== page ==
"Where is my ah girl?" In collaboration with Cedar Girls' Secondary School.Read More
Story For A Story
About the initiative
Everyone has a story. And stories are powerful things. They invoke feelings and thoughts in us, empowering us to take action for things we believe in. That’s why we want to hear from you.
Big or small, your story is special and that is why we want to hear from you. Tell us about the treasured memories you’ve created, be it with your grandparents or the friendly neighbourhood aunty.
Best of all, this time we have some truly exciting prizes to give out in addition to signed copies of “What Gives Us Our Names” by local author, Alvin Pang sponsored by @booksactually. Stay tuned to find out more about our prizes which would be released along with the theme this 28th January.
Theme This Week!
Shawn Seah is the author of My Father’s Kampung: A History of Aukang and Punggol (2020), Leader and Legislator: Seah Liang Seah (2019), and Seah Eu Chin: His Life & Times (2nd Ed. 2019, 1st Ed. 2017).
He is interested in Singapore’s history and heritage, as well as economic development in Southeast Asia. At the LSE, his area of research was private order institutions in early colonial Singapore, 1819-1867, where he studied the Peranakan middleman traders and the Chinese secret societies.
With his work experience in education, policy development, and communications and engagement, Shawn aims to make history appealing and relevant.
He lives and works in Singapore.
To learn more, head over to his website at shawnseah.com
Badminton During Kampung Days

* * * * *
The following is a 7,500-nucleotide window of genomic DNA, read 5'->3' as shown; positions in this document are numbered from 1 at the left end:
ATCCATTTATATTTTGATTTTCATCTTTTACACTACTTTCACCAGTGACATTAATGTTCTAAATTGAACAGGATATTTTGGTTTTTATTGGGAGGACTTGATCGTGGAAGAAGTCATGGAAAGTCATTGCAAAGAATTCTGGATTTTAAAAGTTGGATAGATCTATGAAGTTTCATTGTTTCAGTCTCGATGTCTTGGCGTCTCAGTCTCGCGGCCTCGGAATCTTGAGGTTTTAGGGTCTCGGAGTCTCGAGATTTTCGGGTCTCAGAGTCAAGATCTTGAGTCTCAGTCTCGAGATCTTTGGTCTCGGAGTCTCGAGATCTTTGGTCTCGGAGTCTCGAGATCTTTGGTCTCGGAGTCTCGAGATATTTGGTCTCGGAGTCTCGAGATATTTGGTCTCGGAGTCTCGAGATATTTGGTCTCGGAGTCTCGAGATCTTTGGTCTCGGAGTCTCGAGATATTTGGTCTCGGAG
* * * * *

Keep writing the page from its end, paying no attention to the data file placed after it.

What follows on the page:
Property during Kampung Days
Hawkers in the Kampung
Dr. Alvin Pang
my treasured memory
Forbearance enjoys tending a fresh crop of hyacinths, irises, black‐eyed susans, bluebells and kitchen
herbs. She has read somewhere that to plant a garden is to believe in tomorrow, and loves watching
them drink in the warm summer mornings through her back window, as they come into their fullness.
She remembers what it was like to be strong, to feel the glorious wind billow out her brave, blond hair
asshe dashes up the impertinent coast. She hasfound herself equal to the urgentsummons of a man’s
arms, the needful press of a child’s, the sway and dip of dancing. She is no stranger to the sudden bitter
quarrel, nor the slow,sweet making up after. She has mourned family, seen children grow up and leave
home, taken on new names. Forbearance is a veteran of fickle weather and has mastered the
diplomacy of storms. Few things surprise now; fewer still faze. She has learnt to take her time, and to
let some things be.
Mostly she wishes the carelessly young could know what it is like to grow old. How they love to
shoulder past or stare! The streets tilt steeper every time she steps out of the house, and she must go
gentler on that one foot ever since the accident. There was a time when, waking before the birds, she
would hop up the nearby hill in the dark to watch the sun come up. She has always had a knack for
keeping still and listening quietly. Some days she wishes those sheltering, immortal gums she used to
sit under can tell her what she is waiting for.
Every week Forbearance and her neighbours, Compassion and Grace, sing in a choir to cheer the
forgetful and forgotten. They keep each other company, and awake. In their presence, her house loses
a little of its hollow music, shakes off shadows. She brings in fresh cut flowers from her garden,
arranges them in a vase she has kept and loved for years. Sharing another of the many tales only
Forbearance could have earned, her eyes gleam with an ageless light, as she sets aside her tiredness
and remembers Hope.